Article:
Food & Wine unveils first international edition

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Food & Wine, an American Express Publishing Corp. title, will launch its first international edition in China this September.

The gourmand's glossy will be published in conjunction with Beijing-based Trends Communications. Thirty-five percent to 55 percent of each monthly issue will be content pulled from the US edition. The rest will focus on the local Chinese market.

"We really didn't think Food & Wine would translate well because food is so culture-specific, and we thought that if we did [an international edition] it would be a Westernized market û the UK or Australia." Mark Stanich, chief marketing officer for American Express said of the launch. "But our take on the food industry - how the cult of chefs in America is increasing in China, coverage of fresh and organic and locally-grown trends and our take on wine - that was a balance that they [Trends] thought Chinese readers would love."

"There's a real thirst in the Chinese market - which is a really big market - for a take on what trends around the world are," Stanich continued. "It's a really large, growing audience that's going to become food lovers over the next 5 to 10 years and create a platform for our contributors and our advertisers."

A separate sales force was assembled for the Food & Wine China, but international ad packages will be made available to global advertisers.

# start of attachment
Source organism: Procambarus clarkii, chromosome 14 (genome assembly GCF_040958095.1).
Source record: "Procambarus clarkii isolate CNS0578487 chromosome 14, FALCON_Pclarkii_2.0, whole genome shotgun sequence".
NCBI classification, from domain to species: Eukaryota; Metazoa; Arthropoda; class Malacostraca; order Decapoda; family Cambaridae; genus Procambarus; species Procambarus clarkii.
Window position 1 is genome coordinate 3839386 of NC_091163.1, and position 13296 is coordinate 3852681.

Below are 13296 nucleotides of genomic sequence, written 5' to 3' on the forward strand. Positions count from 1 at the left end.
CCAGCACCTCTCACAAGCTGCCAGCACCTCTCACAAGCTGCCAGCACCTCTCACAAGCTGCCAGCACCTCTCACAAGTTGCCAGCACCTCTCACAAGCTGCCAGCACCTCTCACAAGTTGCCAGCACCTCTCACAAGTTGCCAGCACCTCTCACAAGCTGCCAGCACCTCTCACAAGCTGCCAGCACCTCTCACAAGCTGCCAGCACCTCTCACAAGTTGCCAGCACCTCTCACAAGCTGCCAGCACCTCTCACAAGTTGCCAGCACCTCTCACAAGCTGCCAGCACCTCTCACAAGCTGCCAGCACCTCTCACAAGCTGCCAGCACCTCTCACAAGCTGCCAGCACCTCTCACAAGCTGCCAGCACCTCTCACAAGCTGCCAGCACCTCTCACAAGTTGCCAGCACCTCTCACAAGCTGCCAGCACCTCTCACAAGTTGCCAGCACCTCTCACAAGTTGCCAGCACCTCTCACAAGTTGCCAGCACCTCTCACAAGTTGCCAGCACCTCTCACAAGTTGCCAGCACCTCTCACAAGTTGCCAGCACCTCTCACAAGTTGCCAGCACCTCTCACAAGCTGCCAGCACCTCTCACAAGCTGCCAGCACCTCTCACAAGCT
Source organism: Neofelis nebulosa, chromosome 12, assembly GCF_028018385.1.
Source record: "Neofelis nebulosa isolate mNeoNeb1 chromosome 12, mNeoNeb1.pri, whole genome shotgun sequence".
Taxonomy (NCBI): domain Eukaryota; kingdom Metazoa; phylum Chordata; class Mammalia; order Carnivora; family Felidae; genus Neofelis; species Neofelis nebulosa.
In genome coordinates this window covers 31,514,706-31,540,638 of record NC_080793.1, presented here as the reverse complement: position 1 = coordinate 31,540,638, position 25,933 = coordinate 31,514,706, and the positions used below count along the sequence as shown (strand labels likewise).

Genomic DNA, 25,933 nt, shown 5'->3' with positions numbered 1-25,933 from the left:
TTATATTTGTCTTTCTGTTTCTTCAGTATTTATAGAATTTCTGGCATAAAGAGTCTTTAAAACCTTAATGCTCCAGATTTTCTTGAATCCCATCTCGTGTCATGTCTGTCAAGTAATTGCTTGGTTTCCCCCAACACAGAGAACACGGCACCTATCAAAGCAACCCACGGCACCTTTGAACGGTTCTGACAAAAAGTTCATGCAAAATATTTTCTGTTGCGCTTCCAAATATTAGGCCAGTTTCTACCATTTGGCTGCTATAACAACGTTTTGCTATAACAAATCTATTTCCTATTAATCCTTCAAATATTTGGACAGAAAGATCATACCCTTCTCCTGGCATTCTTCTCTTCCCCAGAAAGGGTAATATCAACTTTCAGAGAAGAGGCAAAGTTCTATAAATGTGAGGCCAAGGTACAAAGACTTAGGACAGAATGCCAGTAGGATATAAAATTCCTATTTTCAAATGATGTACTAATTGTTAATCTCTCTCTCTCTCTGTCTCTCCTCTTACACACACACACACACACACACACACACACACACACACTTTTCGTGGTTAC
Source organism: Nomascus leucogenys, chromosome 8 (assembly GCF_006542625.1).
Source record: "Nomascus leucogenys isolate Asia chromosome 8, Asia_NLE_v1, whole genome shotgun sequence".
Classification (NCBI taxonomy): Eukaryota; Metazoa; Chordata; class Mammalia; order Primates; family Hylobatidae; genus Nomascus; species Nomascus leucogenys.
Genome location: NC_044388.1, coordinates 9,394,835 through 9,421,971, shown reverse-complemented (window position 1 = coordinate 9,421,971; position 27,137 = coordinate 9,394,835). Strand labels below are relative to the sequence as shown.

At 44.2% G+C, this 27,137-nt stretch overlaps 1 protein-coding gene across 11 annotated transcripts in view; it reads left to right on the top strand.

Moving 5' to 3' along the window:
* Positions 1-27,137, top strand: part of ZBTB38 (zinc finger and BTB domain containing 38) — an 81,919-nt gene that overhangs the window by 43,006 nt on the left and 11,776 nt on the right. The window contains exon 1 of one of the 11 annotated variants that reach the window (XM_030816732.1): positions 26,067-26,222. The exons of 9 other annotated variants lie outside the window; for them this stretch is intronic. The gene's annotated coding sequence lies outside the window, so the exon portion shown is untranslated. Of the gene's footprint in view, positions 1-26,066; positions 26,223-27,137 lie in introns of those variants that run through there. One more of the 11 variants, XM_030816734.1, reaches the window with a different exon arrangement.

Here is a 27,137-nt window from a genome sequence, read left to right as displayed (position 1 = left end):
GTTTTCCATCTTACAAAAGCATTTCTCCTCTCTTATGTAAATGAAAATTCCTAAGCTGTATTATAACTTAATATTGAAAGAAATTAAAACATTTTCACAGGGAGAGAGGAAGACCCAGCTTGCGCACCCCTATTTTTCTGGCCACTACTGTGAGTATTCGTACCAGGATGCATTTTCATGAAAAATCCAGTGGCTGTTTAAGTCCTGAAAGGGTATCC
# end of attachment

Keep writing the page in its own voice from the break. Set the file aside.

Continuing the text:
American Express Publishing has some experience in the global market. Travel and Leisure launched an international edition four years ago. Platinum card members around the world receive copies of the luxury magazine Departures. Departures was also introduced to the Russian market in February, in conjunction with American Express partner Russian Standard Bank.

Other publishers have also been quick to offer editions to countries with quickly-growing middle- and upper-classes. CondΘ Nast recently launched an India edition of Vogue, and Hearst will unveil Town & Country in the Philippines in September.

Subscriptions for Food & Wine China will be available. The magazine will also be sold at newsstands, kiosks and hotels in large cities such as Beijing, Shanghai and Guangzhou.

Food & Wine has a US circulation rate base of close to 950,000. The rate base circulation for the Chinese issue was not disclosed as of press time.

Stanich said the company doesn't necessarily target its typically affluent readers.

"We look for a psychographic: Are they really passionate about food? And it just so happens that the people who self-select are a really great demographic," he explained. "Because we have things that attract well-educated and affluent people we tend to attract that good demographic, and I think it will be the same with the fast-growing middle class in China."

Says Stanich of future growth for Food & Wine, "Food generally right now is a really hot topic. If you look at ratings on food magazines or the Food Network, food as a subject is a big media mover here. To the extent that there is not an entrenched magazine already in the field, we are open to moving into new markets."

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